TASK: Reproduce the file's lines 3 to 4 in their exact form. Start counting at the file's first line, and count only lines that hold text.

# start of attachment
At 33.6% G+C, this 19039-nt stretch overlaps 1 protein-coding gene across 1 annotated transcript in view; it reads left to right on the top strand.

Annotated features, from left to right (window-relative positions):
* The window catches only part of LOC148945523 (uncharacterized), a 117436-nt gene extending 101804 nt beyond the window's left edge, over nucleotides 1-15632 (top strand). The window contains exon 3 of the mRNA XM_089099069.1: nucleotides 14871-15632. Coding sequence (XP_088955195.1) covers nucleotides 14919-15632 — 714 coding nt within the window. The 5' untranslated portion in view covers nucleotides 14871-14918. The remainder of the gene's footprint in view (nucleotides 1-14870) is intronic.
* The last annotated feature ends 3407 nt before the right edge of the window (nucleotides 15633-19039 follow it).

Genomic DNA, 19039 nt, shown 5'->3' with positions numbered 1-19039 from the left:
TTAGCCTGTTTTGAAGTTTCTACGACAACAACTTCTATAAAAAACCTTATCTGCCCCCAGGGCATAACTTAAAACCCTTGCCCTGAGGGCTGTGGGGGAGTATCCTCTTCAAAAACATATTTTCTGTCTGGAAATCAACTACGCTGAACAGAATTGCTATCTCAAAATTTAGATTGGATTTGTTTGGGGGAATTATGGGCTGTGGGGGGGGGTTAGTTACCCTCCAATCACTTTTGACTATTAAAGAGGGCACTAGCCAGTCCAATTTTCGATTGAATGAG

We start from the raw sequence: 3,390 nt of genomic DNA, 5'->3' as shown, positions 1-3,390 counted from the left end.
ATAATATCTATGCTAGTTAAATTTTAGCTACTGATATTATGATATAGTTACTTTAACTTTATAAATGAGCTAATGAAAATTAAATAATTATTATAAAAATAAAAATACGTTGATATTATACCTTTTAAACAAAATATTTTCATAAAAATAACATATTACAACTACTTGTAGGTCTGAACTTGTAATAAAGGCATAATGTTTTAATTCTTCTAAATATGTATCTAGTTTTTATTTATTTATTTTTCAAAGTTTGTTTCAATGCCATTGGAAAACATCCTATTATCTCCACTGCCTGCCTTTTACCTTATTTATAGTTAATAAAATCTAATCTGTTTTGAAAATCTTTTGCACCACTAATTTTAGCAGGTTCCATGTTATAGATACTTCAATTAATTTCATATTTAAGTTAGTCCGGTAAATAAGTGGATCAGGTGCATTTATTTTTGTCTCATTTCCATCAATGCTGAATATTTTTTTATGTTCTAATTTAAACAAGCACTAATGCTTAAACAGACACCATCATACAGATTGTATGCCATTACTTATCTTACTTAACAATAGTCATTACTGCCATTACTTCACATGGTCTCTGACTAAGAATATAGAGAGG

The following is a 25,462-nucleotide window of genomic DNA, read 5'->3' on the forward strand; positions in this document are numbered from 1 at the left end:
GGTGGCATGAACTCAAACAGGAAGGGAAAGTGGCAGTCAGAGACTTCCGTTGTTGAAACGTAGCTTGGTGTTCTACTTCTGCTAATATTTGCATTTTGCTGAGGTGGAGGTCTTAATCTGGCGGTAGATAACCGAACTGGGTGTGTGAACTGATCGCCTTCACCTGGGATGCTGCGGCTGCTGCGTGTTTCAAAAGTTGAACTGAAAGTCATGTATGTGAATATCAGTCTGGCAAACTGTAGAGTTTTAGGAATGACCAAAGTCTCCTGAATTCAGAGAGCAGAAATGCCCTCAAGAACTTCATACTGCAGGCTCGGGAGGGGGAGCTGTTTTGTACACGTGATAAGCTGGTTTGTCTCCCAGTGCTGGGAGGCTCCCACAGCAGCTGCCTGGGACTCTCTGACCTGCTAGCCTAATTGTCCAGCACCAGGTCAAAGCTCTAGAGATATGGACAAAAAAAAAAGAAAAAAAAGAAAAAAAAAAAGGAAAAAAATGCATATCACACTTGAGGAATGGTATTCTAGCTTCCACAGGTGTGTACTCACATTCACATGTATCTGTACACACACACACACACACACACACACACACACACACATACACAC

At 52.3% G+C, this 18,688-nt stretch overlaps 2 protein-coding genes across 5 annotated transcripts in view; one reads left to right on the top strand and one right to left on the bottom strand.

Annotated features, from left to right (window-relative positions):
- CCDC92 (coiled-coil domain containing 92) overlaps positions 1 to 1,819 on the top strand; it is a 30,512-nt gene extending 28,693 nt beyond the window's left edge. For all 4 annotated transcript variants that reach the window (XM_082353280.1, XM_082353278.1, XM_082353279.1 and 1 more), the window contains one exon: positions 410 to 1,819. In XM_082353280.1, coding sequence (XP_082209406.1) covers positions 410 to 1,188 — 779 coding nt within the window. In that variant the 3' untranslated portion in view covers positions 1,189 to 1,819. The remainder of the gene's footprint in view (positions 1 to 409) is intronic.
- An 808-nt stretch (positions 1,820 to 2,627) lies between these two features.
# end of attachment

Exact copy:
* The window catches only part of LOC148945523 (uncharacterized), a 117436-nt gene extending 101804 nt beyond the window's left edge, over nucleotides 1-15632 (top strand). The window contains exon 3 of the mRNA XM_089099069.1: nucleotides 14871-15632. Coding sequence (XP_088955195.1) covers nucleotides 14919-15632 — 714 coding nt within the window. The 5' untranslated portion in view covers nucleotides 14871-14918. The remainder of the gene's footprint in view (nucleotides 1-14870) is intronic.
* The last annotated feature ends 3407 nt before the right edge of the window (nucleotides 15633-19039 follow it).